Filling out a log sheet incorrectly can result in a fine. Learn how to fill out your log sheet correctly here.
The United States log book and how to fill out the information that goes around the American logbook.
A couple of things you need to keep in mind: average speeds.
If you get pulled into the weigh scale, you get pulled over by authorities, they're going to determine your average speed and potentially you could get a speeding ticket.
You don't want to get a speeding ticket; you don't want to get a violation because if you do, unfortunately you're going to end up working the day for free.
You don't want to work the day for free.
So, we're going to show you how to correctly fill out the log book.
We'll be right back with that information.
The first thing that you can see here on the log sheet is the date.
The date is fairly self-explanatory: month, day, year.
As well, on this log sheet, there's a beginning and an end date.
If you have several days off duty, you can put them all on one log sheet.
So if you're off from the 14th to 21st of September, put 14 September 2016, in the top one, and then 21st September 2016 in the bottom one.
As well, put a line all the way across Line #1, off-duty and write in big letters on the graph: 'OFF DUTY'.
That way, authorities—if they look at your log sheet—will know that you had been off duty for several days consecutively.
Home Terminal Address
The next thing on the log sheet is the address of your home terminal.
You can see the address here in the space for the address.
There's two reasons that you need to put the address of your home terminal.
First it's to determine if you do need a log book.
They can figure out the address of your home terminal and determine if you are running farther than a hundred miles radius from that home terminal, and that you do in fact need a log book.
If you are running less than a hundred miles, you don't need a log book, but the company is required to keep time sheets to determine the hours that you are running.
Second, the address of your home terminal also determines the time zone that you're working.
If you're working as a long haul truck driver out of California, and you run to New York, you're going cross three time zones.
You need to keep your logbook according to the time zone in California where your home terminal is.
So the home address also determines the time zone in which you working and authorities can then figure that out on your log sheet.
So the time zone - always work in the time zone your home terminal.
Employee number - some companies will have an employee number - other companies most of the time it'll just be the unit number for your truck or bus.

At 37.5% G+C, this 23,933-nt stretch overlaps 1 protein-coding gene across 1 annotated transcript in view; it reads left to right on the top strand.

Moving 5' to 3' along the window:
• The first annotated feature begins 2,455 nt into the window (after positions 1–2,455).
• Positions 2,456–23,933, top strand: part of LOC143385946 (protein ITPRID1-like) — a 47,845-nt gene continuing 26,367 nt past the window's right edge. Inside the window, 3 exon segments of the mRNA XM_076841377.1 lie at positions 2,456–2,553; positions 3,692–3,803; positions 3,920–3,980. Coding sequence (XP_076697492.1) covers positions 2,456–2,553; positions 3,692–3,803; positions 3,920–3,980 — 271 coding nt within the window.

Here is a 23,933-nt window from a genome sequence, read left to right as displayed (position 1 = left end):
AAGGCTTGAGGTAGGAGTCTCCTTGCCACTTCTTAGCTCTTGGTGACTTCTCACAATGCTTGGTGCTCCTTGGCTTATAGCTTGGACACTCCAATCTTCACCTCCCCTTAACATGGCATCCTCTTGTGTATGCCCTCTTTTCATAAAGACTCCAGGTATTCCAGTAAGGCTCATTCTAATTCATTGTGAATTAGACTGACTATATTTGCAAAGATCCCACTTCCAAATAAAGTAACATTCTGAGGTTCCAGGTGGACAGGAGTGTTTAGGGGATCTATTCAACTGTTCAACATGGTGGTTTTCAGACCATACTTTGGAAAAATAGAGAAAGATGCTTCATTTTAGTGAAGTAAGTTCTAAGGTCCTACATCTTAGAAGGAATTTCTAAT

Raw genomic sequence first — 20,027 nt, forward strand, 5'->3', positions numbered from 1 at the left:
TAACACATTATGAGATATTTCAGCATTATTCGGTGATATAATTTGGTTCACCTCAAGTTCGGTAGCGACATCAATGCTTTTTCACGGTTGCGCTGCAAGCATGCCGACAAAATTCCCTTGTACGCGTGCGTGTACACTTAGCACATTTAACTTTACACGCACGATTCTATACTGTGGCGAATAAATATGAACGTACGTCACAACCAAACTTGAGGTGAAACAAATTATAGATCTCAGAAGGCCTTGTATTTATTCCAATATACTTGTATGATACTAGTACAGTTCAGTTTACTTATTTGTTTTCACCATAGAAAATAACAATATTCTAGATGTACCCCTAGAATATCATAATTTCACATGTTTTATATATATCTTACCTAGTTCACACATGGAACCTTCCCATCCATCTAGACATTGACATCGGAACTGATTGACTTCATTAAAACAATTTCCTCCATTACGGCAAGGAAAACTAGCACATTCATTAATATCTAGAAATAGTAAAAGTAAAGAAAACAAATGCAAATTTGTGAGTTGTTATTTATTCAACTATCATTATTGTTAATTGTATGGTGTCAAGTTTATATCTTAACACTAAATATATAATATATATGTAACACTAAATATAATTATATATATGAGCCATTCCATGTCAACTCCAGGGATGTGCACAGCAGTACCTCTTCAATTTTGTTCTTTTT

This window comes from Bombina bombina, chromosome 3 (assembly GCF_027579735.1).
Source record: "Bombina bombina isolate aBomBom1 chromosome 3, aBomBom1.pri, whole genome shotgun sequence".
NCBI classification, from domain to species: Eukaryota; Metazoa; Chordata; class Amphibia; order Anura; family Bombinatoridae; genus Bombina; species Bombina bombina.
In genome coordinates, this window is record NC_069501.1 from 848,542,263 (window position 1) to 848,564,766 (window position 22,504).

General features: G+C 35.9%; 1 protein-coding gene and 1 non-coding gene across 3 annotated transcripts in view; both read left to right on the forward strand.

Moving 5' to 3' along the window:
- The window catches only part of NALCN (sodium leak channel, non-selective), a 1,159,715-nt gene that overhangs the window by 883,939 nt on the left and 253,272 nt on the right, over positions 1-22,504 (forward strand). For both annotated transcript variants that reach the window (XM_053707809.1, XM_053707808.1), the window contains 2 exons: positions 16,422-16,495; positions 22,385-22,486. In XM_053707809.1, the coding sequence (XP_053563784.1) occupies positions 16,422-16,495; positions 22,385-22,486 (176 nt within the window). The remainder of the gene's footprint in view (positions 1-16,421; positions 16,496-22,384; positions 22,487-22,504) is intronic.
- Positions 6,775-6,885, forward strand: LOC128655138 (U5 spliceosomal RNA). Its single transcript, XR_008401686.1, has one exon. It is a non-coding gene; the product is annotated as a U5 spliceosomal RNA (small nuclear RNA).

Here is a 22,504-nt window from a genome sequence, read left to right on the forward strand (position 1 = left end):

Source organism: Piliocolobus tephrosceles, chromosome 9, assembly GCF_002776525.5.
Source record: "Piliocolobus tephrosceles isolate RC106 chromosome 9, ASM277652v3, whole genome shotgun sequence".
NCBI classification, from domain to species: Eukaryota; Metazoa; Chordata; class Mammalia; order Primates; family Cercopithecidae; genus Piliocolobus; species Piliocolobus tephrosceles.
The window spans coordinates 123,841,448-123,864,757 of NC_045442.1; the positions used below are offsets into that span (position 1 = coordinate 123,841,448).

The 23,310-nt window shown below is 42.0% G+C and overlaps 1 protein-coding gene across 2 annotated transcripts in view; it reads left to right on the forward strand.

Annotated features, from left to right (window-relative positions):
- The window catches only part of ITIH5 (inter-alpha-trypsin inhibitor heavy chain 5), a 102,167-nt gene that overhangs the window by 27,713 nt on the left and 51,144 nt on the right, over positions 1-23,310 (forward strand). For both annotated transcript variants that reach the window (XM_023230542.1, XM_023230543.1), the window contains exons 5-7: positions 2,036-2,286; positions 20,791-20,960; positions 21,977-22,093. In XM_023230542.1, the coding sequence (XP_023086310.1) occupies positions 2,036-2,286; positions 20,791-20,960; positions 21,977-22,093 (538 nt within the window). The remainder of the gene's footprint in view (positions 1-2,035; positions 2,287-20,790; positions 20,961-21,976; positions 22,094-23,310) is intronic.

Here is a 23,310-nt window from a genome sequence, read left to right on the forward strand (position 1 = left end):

Driver's name - your first name and your last name on the log sheet - print.
Your co-drivers name.
Also if you have a co-driver.
If you're running team, you need to put that on as well.
|Don't Work the Day for Free:: Weigh Scale Checklist|
• DID YOU KNOW? :: Bus & truck drivers are the only public sector that has its own police force (DOT, CVSE, MTO, etc.);
• SMART :: There's a lot of paperwork you must produce for authorities at the weigh scale;
• SELF-CONFIDENCE :: Bring all paperwork in one hit & impress the diesel bears!
|Because in most cases, it's you that gets the fine...NOT the company!|
Along the right side of the log sheet you can see a recap for your work cycle: sixty hours in 7 days, or 70 hours in eight days and you can keep track of that there.
As well, there's another video that I have created about calculating your work cycle, and I'll put a card up here for you to show you the video on how to determine your work cycle.
Just one point that I will make about your work cycle, is that it is a rolling work cycle.
So if you're working 70 hours in 8 days for example, the hours that you work nine days ago cross off and those are added to the bottom of your work cycle.
So it's a continuous rolling work cycle.
In order to reset that work cycle you need to take thirty four hours off duty and in that 34 hours off duty you have to have two 1-5 a.m.
periods off duty.
So essentially what they're trying to do— the authorities are trying to get you to do—is to take two nights rest to reset your work cycle before you go back to work.
And again there's another video for resetting your work cycle.
CLICK HERE: for video to reset work cycle.
Bills of Lading
Pro number and shipping numbers - these are the manifest numbers.
The manifest is...
or the bills of lading are the contract between the people who own the freight who hired the trucking company to move the freight.
And you need to sign it saying that you took responsibility for the freight that went on your vehicle, whether your a bus, your truck, and then you delivered it to the address where you need to deliver it to - the receiver.